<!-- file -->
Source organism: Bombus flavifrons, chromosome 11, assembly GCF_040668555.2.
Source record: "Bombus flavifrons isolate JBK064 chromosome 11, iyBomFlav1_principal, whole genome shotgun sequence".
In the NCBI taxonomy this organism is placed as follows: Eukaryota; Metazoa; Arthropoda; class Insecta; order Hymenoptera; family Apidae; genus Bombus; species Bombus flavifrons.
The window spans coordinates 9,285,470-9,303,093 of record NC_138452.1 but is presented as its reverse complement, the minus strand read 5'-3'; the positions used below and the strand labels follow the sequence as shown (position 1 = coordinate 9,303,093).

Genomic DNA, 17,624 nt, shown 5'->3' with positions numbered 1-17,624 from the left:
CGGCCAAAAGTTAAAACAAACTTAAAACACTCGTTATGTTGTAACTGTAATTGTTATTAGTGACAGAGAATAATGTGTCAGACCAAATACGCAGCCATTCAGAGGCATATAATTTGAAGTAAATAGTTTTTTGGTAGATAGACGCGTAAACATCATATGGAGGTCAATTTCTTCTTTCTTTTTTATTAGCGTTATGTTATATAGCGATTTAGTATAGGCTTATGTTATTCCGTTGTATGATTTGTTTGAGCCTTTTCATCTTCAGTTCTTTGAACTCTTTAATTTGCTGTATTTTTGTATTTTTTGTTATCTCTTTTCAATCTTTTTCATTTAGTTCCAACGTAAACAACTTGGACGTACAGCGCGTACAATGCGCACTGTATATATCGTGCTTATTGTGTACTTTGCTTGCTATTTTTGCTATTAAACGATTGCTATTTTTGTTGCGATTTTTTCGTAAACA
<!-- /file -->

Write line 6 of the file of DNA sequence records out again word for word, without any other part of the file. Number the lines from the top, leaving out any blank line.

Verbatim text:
CGGCCAAAAGTTAAAACAAACTTAAAACACTCGTTATGTTGTAACTGTAATTGTTATTAGTGACAGAGAATAATGTGTCAGACCAAATACGCAGCCATTCAGAGGCATATAATTTGAAGTAAATAGTTTTTTGGTAGATAGACGCGTAAACATCATATGGAGGTCAATTTCTTCTTTCTTTTTTATTAGCGTTATGTTATATAGCGATTTAGTATAGGCTTATGTTATTCCGTTGTATGATTTGTTTGAGCCTTTTCATCTTCAGTTCTTTGAACTCTTTAATTTGCTGTATTTTTGTATTTTTTGTTATCTCTTTTCAATCTTTTTCATTTAGTTCCAACGTAAACAACTTGGACGTACAGCGCGTACAATGCGCACTGTATATATCGTGCTTATTGTGTACTTTGCTTGCTATTTTTGCTATTAAACGATTGCTATTTTTGTTGCGATTTTTTCGTAAACA